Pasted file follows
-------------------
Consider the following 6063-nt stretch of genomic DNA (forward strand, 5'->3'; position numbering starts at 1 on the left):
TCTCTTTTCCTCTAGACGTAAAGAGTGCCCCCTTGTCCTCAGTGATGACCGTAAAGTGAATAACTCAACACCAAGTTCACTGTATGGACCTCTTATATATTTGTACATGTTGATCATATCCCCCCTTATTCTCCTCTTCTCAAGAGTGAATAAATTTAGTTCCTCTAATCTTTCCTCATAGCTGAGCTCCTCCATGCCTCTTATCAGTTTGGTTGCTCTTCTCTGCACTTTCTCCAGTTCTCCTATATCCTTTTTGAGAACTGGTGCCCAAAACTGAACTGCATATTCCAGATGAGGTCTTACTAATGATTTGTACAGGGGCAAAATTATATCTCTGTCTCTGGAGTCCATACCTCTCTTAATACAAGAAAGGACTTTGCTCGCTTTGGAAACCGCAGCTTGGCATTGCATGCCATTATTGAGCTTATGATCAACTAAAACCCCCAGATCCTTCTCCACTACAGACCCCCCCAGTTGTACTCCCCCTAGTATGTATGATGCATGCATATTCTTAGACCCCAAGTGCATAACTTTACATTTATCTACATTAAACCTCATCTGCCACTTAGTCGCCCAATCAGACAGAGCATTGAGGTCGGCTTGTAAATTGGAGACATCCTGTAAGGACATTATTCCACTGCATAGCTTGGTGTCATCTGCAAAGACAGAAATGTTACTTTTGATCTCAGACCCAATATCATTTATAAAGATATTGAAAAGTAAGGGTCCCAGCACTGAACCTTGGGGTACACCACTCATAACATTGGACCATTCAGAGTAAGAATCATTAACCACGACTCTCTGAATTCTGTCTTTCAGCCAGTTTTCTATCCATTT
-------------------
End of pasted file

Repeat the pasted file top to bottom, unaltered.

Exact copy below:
Consider the following 6063-nt stretch of genomic DNA (forward strand, 5'->3'; position numbering starts at 1 on the left):
TCTCTTTTCCTCTAGACGTAAAGAGTGCCCCCTTGTCCTCAGTGATGACCGTAAAGTGAATAACTCAACACCAAGTTCACTGTATGGACCTCTTATATATTTGTACATGTTGATCATATCCCCCCTTATTCTCCTCTTCTCAAGAGTGAATAAATTTAGTTCCTCTAATCTTTCCTCATAGCTGAGCTCCTCCATGCCTCTTATCAGTTTGGTTGCTCTTCTCTGCACTTTCTCCAGTTCTCCTATATCCTTTTTGAGAACTGGTGCCCAAAACTGAACTGCATATTCCAGATGAGGTCTTACTAATGATTTGTACAGGGGCAAAATTATATCTCTGTCTCTGGAGTCCATACCTCTCTTAATACAAGAAAGGACTTTGCTCGCTTTGGAAACCGCAGCTTGGCATTGCATGCCATTATTGAGCTTATGATCAACTAAAACCCCCAGATCCTTCTCCACTACAGACCCCCCCAGTTGTACTCCCCCTAGTATGTATGATGCATGCATATTCTTAGACCCCAAGTGCATAACTTTACATTTATCTACATTAAACCTCATCTGCCACTTAGTCGCCCAATCAGACAGAGCATTGAGGTCGGCTTGTAAATTGGAGACATCCTGTAAGGACATTATTCCACTGCATAGCTTGGTGTCATCTGCAAAGACAGAAATGTTACTTTTGATCTCAGACCCAATATCATTTATAAAGATATTGAAAAGTAAGGGTCCCAGCACTGAACCTTGGGGTACACCACTCATAACATTGGACCATTCAGAGTAAGAATCATTAACCACGACTCTCTGAATTCTGTCTTTCAGCCAGTTTTCTATCCATTT